There are a number of different products and services that have caught my attention recently. Technology just keeps marching on in novel and interesting ways. To illustrate the point, for this issue Ive picked a trio of new products that should appeal to all readers.
There are a number of different products and services that have caught my attention recently. Technology just keeps marching on in novel and interesting ways. To illustrate the point, for this issue I’ve picked a trio of new products that should appeal to all readers.
Bluetooth headset with voice recognition. I wouldn’t quite say they’ve developed the perfect Bluetooth headset yet—but there is a lot to like about the BlueAnt V1 Voice Control Headset from BlueAnt Wireless. First, as Bluetooth headsets go, the V1 is at the smaller end of the spectrum and a bit less intrusive than other models on the market today. In addition, it has a light weight and an adjustable ear hook that works nicely even for those of us with glasses. Using what BlueAnt calls its “revolutionary BlueGenie voice user interface,” users control a number of the headset functions by voice command alone. What’s even more amazing is that the headset talks back to you in confirming your commands and providing other information.
Upon activating the voice control function by pushing the BlueAnt button on the headset, users hear a prompt to “Say a command.” To hear a list of available commands, you simply speak the words “What can I say?” To learn how to use the headset’s various functions, you just speak the words “Teach me” and you hear a tutorial, which is pretty cool. It also has a regular Settings menu, as well as nine speed-dial positions and access to Google’s free 411 service. I found the headset’s noise reduction and echo cancellation capability adequate, and I was happy to find that the voice recognition requires no training. Another pleasant surprise was the inclusion of a car charger, AC power adapter, USB gooseneck cable and USB adapter.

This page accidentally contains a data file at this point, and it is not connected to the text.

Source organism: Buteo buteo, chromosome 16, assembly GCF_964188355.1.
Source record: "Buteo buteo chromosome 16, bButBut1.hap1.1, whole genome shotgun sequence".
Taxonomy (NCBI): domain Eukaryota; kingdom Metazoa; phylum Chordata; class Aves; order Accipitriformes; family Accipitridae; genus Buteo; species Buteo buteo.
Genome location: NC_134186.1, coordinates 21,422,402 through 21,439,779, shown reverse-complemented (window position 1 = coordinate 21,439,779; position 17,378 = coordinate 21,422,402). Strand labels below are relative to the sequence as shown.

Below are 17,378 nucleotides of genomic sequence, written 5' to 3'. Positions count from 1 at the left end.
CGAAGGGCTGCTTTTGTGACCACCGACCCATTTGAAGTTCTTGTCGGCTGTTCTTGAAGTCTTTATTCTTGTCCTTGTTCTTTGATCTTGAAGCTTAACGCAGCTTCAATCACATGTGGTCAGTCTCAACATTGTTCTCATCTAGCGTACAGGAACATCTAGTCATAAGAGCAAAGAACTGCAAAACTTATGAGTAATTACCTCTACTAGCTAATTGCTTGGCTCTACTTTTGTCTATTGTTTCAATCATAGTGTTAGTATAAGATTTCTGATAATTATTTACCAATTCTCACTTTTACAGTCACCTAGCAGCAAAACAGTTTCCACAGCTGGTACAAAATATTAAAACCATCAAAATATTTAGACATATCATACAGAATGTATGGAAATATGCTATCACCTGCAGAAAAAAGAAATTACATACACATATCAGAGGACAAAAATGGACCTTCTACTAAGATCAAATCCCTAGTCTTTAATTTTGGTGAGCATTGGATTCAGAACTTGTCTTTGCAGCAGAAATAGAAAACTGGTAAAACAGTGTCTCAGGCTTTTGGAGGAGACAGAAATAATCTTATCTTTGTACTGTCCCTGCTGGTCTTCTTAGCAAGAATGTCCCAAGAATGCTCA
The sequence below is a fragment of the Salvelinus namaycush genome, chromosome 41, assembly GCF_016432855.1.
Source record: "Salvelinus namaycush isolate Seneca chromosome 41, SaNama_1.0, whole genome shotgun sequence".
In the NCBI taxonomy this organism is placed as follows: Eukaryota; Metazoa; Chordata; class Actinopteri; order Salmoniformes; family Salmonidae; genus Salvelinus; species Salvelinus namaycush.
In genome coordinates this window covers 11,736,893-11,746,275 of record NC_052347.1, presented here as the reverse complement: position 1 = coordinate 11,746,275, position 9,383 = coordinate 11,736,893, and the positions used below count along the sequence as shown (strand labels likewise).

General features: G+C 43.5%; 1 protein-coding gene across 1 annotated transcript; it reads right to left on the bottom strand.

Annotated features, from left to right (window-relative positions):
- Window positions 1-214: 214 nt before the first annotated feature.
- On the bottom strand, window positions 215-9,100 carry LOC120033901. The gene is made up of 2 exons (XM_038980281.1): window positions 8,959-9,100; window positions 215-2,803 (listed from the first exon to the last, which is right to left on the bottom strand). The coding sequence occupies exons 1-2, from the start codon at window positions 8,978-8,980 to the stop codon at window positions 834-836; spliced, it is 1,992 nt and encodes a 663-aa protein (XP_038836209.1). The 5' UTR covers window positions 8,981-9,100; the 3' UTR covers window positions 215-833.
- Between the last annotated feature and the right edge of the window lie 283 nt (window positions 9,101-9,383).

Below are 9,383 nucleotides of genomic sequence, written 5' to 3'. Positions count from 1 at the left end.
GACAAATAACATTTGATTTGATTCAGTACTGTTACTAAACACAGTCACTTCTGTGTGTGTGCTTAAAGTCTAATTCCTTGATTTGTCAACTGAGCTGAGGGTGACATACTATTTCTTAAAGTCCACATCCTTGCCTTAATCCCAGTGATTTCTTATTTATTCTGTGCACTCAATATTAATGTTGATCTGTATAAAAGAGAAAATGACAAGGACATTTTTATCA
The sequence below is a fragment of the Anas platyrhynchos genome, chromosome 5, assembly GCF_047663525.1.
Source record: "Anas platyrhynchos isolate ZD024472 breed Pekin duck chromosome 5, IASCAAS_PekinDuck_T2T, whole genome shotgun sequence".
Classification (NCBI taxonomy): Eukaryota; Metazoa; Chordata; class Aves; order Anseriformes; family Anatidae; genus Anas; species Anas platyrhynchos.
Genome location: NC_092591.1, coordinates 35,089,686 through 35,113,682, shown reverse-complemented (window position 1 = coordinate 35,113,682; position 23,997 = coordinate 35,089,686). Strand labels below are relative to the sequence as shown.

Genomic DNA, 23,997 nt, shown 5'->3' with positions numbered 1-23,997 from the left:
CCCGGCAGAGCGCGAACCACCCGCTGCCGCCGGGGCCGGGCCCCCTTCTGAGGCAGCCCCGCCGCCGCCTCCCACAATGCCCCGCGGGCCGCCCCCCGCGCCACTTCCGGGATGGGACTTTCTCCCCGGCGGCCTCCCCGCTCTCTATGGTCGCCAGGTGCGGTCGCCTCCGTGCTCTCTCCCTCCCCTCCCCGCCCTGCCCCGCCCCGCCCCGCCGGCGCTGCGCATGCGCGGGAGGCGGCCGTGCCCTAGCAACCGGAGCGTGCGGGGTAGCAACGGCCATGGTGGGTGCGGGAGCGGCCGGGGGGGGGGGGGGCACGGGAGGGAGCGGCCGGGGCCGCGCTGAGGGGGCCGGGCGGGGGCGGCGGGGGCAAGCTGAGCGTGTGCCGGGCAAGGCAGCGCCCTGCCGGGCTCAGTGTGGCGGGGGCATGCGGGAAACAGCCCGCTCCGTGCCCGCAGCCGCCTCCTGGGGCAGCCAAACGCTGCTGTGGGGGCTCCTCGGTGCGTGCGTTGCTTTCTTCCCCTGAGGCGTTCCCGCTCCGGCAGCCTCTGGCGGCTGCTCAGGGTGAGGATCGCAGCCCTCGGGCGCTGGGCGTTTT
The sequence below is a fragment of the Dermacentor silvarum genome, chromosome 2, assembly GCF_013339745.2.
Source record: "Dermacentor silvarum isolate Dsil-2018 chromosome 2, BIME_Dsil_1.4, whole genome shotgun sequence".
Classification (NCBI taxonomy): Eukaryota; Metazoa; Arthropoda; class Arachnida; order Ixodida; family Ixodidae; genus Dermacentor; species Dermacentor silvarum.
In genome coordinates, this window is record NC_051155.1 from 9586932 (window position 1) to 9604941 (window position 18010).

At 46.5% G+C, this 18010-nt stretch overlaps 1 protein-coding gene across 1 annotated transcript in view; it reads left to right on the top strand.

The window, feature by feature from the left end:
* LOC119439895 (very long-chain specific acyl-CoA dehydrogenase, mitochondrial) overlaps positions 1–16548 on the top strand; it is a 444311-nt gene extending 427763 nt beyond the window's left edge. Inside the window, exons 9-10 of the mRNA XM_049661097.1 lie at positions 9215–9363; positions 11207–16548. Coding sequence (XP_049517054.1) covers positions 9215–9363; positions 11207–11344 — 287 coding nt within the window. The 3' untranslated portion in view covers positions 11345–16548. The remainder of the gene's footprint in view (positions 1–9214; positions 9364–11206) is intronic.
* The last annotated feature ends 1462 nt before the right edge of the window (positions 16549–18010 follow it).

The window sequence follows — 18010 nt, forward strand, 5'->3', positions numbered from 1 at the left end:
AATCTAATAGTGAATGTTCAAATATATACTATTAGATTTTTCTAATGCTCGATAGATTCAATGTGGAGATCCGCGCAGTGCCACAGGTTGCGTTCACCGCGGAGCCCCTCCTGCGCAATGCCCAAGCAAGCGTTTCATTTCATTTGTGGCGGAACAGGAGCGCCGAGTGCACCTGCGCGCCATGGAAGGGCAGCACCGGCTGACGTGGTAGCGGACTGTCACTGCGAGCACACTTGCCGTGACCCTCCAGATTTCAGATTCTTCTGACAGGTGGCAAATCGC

Also, when you receive a phone call the V1 alerts you and reads the incoming number to you. You can then choose whether to answer the call or ignore it until later, using only voice commands. It’s rather amazing technology for less than $120.
Security for flash drives. Stories about the failure to safeguard confidential information continue to make headlines, and clearly lawyers don’t want to see their names in the news because they neglected to safeguard privileged data. But keeping data secure gets a bit trickier with the increasing use of mobile devices such as USB flash drives. These storage devices get smaller and smaller and therefore much easier to lose, steal or misplace. Telecompute Integrated Systems has set out to remedy the problem with its Digital Stick technology. Designed to be deployed on portable storage devices such as USB flash drives, Digital Stick gives users access to a portable, fully functioning database-driven application, which enables a secure independent environment with controlled data access. It encrypts data using 128 bits or higher AES standards (depending on the key provided) and it stores the information in a secure area not accessible by the Windows file system. The application works in conjunction with Telecompute’s Digital Anchor relational database engine and technology, which has the ability to import and export to XML, SQL, CSV and other common formats.
According to the company, the underlying technology is a platform that allows a number of applications relevant to the legal industry to be created or adapted. Telecompute envisions using Digital Stick to assist with the distribution of confidential case files and other information stored in a secure database on portable storage devices, giving legal professionals a way to carry with them confidential information that is searchable while being secure. Firms can develop their own portable applications using the Digital Stick Software Development Kit and Digital Anchor to create a self-contained environment for applications to run and store data while eliminating security concerns, since these applications will be independent of the operating system and not leave a data trail when used. This technology is clearly aimed at those that have the IT capability to create applications or modify existing applications.
Custom fonts generator. Last is a Web servicecalled YourFonts.com, which lets you create your own fonts using your handwriting as the model. It is operated by High-Logic, a Netherlands-based company that provides font editing and font management software.
To create your very own TrueType font, you first print out a PDF template from YourFonts.com and complete it in your handwriting. (If you need to, you can even include accented characters.) You then scan the completed template and upload it to YourFonts.com, at which point you provide a name for your new font, too. Once the template is uploaded, you can preview it on the site and then you get your custom font in a download in less than two minutes. After you install the font, you can use it to create text that mimics your handwriting (although those of us who suffer from poor penmanship would want to use it judiciously). Because these are TrueType fonts, they can be used in most programs on your computer, be they Windows, Macintosh or Linux applications, including word processing, spreadsheet and desktop publishing programs. It’s a fun service—and it’s free.